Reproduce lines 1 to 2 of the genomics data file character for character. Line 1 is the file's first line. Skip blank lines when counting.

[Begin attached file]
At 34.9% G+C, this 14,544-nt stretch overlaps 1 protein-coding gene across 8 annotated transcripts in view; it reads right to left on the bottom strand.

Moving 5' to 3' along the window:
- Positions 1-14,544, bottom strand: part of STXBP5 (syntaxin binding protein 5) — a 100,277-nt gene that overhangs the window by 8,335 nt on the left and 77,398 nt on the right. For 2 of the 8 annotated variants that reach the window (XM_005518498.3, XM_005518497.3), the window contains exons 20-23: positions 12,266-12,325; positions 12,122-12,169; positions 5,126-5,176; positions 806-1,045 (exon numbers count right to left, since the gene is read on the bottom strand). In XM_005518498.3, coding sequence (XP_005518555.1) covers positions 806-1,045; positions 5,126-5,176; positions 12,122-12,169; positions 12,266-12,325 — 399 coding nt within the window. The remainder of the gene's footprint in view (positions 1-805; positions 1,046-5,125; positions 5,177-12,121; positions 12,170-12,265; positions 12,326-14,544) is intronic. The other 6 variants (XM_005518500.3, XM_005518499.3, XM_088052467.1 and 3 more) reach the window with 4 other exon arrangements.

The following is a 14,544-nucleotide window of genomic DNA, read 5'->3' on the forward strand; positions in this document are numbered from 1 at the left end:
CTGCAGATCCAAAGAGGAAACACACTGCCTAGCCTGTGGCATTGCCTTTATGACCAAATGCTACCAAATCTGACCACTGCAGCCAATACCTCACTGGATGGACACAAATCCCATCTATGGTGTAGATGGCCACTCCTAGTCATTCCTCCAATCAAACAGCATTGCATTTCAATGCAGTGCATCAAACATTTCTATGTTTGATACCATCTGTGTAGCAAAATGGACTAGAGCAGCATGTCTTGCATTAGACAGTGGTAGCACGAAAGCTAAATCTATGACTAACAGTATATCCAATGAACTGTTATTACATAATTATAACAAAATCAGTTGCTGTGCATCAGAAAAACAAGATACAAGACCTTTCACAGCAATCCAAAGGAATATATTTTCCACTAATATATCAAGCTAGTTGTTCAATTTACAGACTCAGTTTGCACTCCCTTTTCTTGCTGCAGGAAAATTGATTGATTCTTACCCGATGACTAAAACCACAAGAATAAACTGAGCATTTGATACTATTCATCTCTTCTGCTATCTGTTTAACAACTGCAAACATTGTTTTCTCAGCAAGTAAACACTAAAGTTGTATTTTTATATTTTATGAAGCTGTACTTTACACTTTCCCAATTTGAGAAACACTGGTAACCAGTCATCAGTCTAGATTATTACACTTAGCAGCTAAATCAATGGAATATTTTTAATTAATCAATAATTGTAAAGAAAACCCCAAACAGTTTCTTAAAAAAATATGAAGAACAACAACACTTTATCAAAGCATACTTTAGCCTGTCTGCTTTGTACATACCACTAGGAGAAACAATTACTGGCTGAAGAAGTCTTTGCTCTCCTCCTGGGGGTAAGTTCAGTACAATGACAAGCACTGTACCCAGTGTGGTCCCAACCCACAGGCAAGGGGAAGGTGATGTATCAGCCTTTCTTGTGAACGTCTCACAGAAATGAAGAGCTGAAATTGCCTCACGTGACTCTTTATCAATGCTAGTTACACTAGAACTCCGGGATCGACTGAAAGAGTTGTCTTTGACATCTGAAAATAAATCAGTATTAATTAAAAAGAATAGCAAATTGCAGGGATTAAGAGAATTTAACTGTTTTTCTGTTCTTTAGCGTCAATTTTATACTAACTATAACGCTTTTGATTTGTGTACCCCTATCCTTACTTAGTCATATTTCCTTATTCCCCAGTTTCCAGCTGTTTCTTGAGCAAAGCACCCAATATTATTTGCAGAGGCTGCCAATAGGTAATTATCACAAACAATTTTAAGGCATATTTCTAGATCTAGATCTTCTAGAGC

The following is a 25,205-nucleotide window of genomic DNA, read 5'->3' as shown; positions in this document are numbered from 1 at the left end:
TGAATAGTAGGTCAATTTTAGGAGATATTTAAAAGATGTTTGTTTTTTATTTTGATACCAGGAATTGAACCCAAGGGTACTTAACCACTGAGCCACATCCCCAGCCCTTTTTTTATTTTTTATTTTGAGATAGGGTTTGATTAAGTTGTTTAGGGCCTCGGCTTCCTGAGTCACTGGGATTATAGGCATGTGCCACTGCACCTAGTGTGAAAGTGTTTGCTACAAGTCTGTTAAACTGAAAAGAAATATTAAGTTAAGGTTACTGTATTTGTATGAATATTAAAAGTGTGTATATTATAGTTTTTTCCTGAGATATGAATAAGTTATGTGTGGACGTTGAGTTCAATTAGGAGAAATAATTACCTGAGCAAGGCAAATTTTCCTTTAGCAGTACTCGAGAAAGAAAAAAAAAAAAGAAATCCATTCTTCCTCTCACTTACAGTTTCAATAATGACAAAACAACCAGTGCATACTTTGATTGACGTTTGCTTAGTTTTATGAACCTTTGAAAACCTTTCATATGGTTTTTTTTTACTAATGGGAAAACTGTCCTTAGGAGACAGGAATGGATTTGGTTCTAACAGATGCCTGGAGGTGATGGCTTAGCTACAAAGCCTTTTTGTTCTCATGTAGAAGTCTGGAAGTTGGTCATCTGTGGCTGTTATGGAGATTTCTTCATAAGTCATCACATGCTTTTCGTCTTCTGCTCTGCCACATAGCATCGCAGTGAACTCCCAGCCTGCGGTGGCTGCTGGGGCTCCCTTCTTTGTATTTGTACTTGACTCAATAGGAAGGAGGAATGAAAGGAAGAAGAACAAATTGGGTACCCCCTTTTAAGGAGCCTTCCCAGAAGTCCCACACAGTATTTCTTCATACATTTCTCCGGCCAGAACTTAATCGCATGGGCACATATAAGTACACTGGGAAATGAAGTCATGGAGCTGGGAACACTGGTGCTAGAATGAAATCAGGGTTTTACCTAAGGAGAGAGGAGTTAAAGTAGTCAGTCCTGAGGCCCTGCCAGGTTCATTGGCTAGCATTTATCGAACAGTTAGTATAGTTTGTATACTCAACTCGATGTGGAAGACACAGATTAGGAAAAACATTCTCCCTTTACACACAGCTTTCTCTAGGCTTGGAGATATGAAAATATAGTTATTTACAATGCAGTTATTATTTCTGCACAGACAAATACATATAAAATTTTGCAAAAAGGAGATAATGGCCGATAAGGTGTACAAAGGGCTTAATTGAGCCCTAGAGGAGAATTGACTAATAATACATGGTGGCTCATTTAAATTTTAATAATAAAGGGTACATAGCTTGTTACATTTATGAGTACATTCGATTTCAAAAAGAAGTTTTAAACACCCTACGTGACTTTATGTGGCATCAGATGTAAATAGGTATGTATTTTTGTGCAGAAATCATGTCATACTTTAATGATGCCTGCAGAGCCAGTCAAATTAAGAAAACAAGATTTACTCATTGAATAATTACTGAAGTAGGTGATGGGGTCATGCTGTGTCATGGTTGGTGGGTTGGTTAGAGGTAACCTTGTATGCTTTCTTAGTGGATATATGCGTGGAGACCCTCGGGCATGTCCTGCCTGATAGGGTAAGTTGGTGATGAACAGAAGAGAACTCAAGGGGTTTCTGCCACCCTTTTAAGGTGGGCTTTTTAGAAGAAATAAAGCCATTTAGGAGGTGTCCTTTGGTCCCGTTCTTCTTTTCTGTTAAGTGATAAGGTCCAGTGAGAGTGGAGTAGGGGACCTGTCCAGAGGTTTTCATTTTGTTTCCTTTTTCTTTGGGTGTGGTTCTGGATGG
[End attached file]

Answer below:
At 34.9% G+C, this 14,544-nt stretch overlaps 1 protein-coding gene across 8 annotated transcripts in view; it reads right to left on the bottom strand.

Moving 5' to 3' along the window: